Category — Training

Cave Survey and Cartography: The Key to a Deeper Connection

In December 2016, I managed to squeeze in a few days of Underwater Cave Survey and Cartography training with Kim Davidsson (ProTec manager, instructor, explorer) and Tamara (colleague, amazing diver, Melburnian). It was a great course (we expect nothing less from ProTec instructors), we learned about an aspect of cave diving that I had heard people talk about, but had never given too much thought to. We had a really interesting classroom session then made our survey slates before doing some dry surveying practice.

Custom Made Cave Survey Slate

One of the key things that came from the classroom session was the requirement to survey exploration lines (something I hope to do one day), because without the survey data, there is no point laying line. As Kim says, “if you don’t know where you’ve been, you have not been there…” As cave divers and cave explorers we have a responsibility to the rest of the community to share our discoveries and lay the path for future explorers and cave divers.  I am looking forward to continuing the “exploration” part of the workshop and I am excited to one day lay my own line in virgin passage and survey it.

The next day we went off to Cenote Carwash to practice surveying lines, before learning how to plug the data into a computer program (in this case Arianne’s Line). With the data in the program we were able to see the lines we had surveyed, and check how far off our errors were. It was a very cool experience and that really makes you appreciate the many hours of hard work that go into exploring and surveying caves!

Surveyors gear is specialized and redundent

After completing the survey workshop I wanted to put the new skills to practice. After some discussion with the guru, Kim, I decided my project would be to resurvey Mayan Blue. It has been an interesting experience to resurvey the lines in Mayan Blue for a number of reasons. Most importantly, it has been a great excuse to go down many of the lines that I had previously overlooked! I always knew it was a big cave, but diving and surveying gives a picture to this reality. I love to see the “big picture” growing together and knowing each section of cave intimately is very rewarding. Many times we dive caves a few times and then move onto other sites, but so many of the caves here are so big that each dive you can go somewhere new. After exhausting the options close to the entrances on back-gas (or side-gas), I then started to add stage tanks to my dives to get further back into the cave. Going down lines that don’t get frequently dived, where the guideline is covered in a layer of silt, is an exciting experience and shows how once you get off the beaten path there are many areas of busy caves that very few people dive.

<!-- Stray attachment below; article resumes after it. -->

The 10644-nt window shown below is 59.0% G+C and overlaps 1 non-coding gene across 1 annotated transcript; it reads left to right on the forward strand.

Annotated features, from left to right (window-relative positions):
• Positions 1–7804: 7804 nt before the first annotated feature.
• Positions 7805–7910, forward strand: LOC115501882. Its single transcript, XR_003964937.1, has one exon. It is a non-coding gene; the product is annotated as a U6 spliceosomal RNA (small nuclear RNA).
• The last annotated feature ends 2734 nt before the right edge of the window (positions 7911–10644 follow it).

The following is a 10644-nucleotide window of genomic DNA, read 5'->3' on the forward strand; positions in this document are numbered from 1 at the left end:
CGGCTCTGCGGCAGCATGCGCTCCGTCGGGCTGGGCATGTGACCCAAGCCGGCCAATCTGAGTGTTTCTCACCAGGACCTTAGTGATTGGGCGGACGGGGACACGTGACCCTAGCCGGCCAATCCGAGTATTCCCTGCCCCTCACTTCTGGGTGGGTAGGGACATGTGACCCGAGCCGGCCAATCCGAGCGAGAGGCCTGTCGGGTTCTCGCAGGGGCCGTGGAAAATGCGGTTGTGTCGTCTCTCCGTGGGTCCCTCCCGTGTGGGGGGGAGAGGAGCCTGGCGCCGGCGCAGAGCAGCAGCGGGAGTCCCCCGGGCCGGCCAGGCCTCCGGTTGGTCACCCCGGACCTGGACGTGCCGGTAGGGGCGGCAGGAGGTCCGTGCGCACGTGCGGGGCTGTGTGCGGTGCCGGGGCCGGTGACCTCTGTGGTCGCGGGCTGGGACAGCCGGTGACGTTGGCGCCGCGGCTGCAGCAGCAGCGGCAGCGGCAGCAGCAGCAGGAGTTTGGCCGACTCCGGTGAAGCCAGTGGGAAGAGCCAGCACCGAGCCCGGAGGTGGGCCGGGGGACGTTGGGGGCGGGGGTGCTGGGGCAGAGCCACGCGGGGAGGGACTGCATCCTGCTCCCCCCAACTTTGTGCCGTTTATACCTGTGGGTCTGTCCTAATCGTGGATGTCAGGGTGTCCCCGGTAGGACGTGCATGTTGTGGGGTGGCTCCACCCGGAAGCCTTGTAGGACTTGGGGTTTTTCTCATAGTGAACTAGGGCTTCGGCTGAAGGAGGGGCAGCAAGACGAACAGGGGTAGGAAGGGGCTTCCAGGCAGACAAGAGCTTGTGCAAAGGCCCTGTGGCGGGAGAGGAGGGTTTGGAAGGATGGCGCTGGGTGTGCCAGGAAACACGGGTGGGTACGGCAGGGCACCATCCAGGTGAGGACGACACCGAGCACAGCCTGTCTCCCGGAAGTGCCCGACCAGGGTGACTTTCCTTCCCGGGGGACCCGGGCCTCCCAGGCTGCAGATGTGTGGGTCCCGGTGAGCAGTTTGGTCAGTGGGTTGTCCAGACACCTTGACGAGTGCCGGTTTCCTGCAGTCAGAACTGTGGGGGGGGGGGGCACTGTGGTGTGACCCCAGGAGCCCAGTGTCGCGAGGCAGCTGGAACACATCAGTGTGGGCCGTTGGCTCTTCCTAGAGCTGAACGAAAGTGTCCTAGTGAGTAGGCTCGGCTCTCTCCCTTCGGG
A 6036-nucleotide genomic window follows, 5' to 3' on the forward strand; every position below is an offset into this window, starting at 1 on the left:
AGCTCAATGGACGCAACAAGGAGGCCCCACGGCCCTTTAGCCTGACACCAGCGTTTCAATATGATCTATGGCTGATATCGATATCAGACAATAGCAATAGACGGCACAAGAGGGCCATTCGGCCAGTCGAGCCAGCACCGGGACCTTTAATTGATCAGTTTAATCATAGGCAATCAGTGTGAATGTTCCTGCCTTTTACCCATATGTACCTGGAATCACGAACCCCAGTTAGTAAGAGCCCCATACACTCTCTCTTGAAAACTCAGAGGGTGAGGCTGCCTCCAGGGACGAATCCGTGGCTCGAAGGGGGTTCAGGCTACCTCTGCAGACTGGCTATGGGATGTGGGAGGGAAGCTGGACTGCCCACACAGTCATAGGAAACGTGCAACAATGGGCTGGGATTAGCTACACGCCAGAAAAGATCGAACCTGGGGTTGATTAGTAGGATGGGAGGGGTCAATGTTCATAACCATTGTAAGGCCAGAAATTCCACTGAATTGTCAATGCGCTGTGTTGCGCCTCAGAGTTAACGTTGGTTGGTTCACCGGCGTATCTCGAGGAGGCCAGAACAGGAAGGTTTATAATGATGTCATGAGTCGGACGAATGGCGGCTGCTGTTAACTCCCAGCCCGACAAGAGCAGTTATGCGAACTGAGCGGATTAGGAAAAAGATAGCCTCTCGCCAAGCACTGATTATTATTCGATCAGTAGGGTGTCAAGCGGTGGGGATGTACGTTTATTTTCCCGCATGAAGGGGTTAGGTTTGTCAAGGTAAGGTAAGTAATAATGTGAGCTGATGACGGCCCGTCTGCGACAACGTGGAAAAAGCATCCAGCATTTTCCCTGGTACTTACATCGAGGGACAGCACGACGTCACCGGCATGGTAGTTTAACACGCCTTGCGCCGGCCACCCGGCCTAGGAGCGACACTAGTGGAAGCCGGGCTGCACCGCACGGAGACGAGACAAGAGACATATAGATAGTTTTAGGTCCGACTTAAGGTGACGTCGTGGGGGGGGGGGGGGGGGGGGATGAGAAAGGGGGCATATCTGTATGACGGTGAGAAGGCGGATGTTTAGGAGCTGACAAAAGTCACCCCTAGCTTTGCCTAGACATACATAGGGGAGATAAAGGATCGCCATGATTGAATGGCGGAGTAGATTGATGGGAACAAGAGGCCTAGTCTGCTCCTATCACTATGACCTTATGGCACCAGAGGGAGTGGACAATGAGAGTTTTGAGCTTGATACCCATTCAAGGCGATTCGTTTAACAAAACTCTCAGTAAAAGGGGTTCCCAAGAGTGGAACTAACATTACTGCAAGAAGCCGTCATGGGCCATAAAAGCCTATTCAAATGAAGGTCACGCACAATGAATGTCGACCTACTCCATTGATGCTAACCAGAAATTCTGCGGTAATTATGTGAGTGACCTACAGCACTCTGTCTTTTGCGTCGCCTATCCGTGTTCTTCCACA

Surveying during dives has been both a challenge and a reward. Practicing surveying has made my skills improve as my work flow and abilities with the survey slate get better. Developing these skills will continue to reward, already I have been able to survey faster and with greater accuracy. This is a clear case of what Protec teaches and believes – that courses give people an opportunity to learn and practice skills in a safe environment, but divers need to continue to practice these skills to improve them (and prevent their deterioration). From the perspective of developing new skills the course was a good start and every dive I have surveyed on since has continued to build on those skills.

Accurate collection and storage of cave survey data is essential to success.

Another reward is seeing the survey data once it has been entered into the computer (and doing many dives in the same cave) has really helped me to learn the cave and it’s lines. This is invaluable for guiding clients and being able to explain where a certain jump is, or drawing accurate stick maps of the lines, where arrows are and how long it takes to reach them. As it is, there is still much cave to resurvey so the project will continue! There is something cool about seeing the in water work you do turn into an accurate stick map.

For those cave divers who are interested in a new challenge, and would like to learn new skills I highly recommend the Underwater Cave Survey and Cartography course Protec teaches. It is great to gain an understanding of the survey process and all the work that goes into surveying cave passages.

May 9, 2017   No Comments

Ponderosa: Bringing Old School Back!

As a local Technical Cave Instructor from ProTec Dive Centres, I spend an awful amount of time at this Cenote. The reason for this is, ITS PERFECT for everything you need in a dive. If your Cavern or Intro level it has some amazing cave in the River Run. If your Full Cave and above, well it offers the perfect locations for Stage, Multi Stage and even DPV diving.

I was recently teaching a Cave/Navigation Refresher to a Full Cave diver. As we know our cave diving skills are perishable. If we don’t use it, we will lose it. So after a couple of dives at Ponderosa, we are chatting on the surface and he was like “Rob, this cave doesn’t offer much”. I laughed really, really, loudly (Yes ok again as everyone knows I laugh loudly ha ha) but I told him Ponderosa has kilometres of passageways, it’s a perfect place to cave dive, and to hone our skills as cave divers.